disability


We are inviting Proposals from potential Bidders to conduct a qualitative study on ICT accessibility for persons with disabilities in Myanmar. The full RFP is given below. Please also see our FGD Sampling Table, Technical Proposal Template, Financial Proposal Template, and Draft Contract before submitting the proposals. Deadline for submissions is 09 April 2018.  
Workshop on ICT Accessibility for Persons with Disability Event for disabled people’s organizations and media 12-13 December 2017 Yangon, Myanmar Myanmar Independent Living Initiative (MILI), established in 2011, is a self-help organization led by disabled persons that has been working at various levels and fighting for equal rights, inclusion and independent living of people with multiple types of disabilities in Myanmar. MILI promotes disability access in employment, education, health, disaster-risk reduction, social-enterprise, social, political, electoral and public sectors. LIRNEasia is a pro-poor, pro-market think tank established in 2004. It has been working on catalyzing policy change through research to improve people’s lives in the emerging Asia Pacific by facilitating their use of hard and soft infrastructures through the use of knowledge, information and technology. Myanmar ICT Development Organization (MIDO), established in 2012, uses Information and Communication Technology (ICT) as a tool for the development of the country by narrowing the digital divide in Myanmar; using ICT for the country’s development and the safeguarding of human rights; and encouraging the emergence of good Internet policies for ICT users.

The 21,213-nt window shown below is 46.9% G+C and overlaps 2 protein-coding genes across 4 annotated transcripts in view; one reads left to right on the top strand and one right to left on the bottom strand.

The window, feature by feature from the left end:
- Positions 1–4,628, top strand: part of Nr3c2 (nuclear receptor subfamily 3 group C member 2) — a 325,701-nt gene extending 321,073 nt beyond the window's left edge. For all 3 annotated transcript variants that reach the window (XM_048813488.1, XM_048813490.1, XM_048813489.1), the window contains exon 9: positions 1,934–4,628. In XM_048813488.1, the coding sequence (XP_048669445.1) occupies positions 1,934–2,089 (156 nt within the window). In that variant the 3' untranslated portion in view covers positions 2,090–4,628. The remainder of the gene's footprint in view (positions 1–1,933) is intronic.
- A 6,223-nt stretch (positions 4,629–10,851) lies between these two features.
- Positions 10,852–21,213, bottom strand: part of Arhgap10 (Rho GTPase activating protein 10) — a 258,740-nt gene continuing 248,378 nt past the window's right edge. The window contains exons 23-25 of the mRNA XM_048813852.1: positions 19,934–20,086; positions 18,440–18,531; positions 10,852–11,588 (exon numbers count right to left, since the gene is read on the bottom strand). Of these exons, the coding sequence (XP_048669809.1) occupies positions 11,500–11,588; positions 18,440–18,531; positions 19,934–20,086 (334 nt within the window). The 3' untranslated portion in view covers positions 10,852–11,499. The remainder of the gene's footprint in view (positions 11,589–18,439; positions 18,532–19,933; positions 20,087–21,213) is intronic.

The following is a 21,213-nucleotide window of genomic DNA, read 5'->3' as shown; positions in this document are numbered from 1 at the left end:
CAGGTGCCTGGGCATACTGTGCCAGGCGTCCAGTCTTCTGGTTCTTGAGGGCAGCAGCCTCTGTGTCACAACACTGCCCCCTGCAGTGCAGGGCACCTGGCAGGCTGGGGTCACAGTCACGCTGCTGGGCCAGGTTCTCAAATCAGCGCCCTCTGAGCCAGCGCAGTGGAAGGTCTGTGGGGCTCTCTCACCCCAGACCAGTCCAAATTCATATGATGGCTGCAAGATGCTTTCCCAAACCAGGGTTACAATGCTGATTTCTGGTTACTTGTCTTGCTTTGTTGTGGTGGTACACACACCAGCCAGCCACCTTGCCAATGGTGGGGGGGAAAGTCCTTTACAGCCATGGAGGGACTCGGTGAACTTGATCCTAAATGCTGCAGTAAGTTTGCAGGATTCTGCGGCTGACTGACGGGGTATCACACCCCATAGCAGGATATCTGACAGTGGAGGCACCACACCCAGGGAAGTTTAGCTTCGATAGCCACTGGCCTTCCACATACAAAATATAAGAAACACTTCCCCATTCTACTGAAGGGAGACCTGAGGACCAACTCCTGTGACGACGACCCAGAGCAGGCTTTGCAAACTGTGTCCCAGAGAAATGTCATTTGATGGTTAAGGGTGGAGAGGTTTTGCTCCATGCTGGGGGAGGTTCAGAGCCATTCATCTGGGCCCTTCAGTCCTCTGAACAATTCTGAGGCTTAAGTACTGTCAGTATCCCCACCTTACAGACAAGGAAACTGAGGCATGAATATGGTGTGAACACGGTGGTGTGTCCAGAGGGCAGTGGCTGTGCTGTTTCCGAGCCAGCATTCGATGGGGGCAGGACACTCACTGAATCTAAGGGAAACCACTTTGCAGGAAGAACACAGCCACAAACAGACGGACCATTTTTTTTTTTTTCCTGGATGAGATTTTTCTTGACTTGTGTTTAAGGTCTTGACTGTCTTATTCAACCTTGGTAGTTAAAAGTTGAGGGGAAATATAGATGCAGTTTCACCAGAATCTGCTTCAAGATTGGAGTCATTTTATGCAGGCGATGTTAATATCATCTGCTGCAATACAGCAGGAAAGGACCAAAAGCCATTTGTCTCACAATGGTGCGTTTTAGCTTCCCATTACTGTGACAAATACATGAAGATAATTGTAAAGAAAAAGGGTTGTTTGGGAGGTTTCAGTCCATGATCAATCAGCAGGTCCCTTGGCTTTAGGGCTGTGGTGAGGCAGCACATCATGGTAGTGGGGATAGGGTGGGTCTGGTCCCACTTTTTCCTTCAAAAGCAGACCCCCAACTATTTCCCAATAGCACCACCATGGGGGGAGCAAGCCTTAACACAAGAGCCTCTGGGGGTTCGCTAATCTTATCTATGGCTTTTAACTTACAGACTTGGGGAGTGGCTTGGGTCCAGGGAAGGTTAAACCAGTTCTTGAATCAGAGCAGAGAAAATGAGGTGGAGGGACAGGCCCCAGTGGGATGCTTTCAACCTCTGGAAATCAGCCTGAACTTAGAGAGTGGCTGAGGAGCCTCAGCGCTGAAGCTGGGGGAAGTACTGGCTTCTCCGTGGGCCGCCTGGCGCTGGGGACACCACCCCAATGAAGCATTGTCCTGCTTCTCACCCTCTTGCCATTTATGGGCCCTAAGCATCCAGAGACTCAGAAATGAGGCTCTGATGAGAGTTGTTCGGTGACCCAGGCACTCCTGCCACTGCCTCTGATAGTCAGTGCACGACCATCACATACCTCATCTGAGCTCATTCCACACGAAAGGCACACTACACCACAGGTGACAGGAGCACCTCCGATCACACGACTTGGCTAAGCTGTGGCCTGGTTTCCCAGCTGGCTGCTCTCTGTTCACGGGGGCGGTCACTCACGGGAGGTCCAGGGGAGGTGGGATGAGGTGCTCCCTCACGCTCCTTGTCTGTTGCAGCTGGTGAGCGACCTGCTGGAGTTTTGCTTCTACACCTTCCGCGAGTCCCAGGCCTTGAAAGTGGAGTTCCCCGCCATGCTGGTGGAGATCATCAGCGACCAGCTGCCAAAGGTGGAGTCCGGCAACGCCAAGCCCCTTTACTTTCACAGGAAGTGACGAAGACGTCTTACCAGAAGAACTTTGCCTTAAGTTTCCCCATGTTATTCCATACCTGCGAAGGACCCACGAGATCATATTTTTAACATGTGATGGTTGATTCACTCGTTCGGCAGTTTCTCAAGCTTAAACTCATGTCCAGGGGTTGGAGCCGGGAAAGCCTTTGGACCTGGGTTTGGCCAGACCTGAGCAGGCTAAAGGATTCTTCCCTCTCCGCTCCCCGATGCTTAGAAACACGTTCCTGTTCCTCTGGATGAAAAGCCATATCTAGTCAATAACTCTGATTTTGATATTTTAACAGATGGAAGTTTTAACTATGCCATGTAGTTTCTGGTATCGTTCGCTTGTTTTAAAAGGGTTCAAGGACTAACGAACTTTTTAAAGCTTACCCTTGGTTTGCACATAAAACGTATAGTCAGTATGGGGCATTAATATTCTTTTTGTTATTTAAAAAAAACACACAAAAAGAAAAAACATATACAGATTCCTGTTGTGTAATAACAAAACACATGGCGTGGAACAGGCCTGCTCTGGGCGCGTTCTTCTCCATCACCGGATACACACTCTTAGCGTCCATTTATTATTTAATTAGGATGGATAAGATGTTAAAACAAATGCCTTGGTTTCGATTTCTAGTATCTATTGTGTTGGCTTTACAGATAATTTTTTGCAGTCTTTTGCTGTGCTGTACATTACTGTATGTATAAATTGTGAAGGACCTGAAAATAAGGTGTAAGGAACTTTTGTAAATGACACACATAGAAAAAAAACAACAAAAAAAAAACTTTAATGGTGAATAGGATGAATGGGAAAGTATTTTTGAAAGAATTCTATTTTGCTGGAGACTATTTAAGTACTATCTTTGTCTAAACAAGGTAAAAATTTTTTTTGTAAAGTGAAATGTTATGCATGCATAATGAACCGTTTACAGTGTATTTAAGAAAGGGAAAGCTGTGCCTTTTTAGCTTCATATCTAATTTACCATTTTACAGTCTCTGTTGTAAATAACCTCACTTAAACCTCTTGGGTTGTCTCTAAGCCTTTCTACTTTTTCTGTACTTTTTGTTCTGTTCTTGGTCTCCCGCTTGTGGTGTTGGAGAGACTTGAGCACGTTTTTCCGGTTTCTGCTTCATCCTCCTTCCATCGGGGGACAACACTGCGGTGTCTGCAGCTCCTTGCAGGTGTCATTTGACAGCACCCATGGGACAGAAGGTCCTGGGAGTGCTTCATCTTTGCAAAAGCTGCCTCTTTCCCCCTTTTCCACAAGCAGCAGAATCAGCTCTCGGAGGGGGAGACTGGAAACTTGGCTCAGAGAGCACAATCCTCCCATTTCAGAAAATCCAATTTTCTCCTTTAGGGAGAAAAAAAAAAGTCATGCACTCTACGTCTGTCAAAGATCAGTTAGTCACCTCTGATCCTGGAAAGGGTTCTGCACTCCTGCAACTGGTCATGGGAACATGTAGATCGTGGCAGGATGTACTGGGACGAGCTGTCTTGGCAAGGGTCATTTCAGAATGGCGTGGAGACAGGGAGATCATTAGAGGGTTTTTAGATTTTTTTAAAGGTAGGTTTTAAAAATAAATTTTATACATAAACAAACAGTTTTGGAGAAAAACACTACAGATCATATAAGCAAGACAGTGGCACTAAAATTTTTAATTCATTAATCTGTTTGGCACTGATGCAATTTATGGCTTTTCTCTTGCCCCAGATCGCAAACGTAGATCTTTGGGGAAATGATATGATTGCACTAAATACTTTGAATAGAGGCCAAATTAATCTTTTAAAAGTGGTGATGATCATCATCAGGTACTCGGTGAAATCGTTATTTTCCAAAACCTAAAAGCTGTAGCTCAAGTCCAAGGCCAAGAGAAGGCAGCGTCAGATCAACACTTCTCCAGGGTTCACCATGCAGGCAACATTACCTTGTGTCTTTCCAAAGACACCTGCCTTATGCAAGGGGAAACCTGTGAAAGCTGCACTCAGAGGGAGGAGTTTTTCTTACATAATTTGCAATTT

Ever since Nirmita Narasimhan gave a colloquium on ICTs and disabilities at LIRNEasia in 2011, the topic has not been far from my mind. We included a component in the ongoing Myanmar project and are pushing hard to get assistive technologies into the policy discourse in that country. But my inability to get a single mainstream newspaper to write a substantive article on Sri Lanka’s ratification of the International Convention on the Rights of Persons with Disabilities, despite personal emails to influential journalists, shows we have a ways to go. It is in this context that I found this Indian article, originally published in a tech publication, Dataquest, of interest. But experts such as Javed Abidi, Honorary Director of National Centre for Promotion of Employment for Disabled People (NCPEDP), feel that the issues facing the assistive technology market in India go much beyond that.
The International Convention on the Rights of Persons with Disabilities was adopted by the United Nations in 2006 according to the universal declaration of Human Rights and international conventions on human rights. Sri Lanka has signed the convention in 2007 and the proposal made by S.B. Dissanayake, Minister of Social Empowerment and Welfare, to ratify the convention for the benefit of Sri Lankan disabled persons, was approved by the Cabinet of Ministers. Link to Cabinet decision.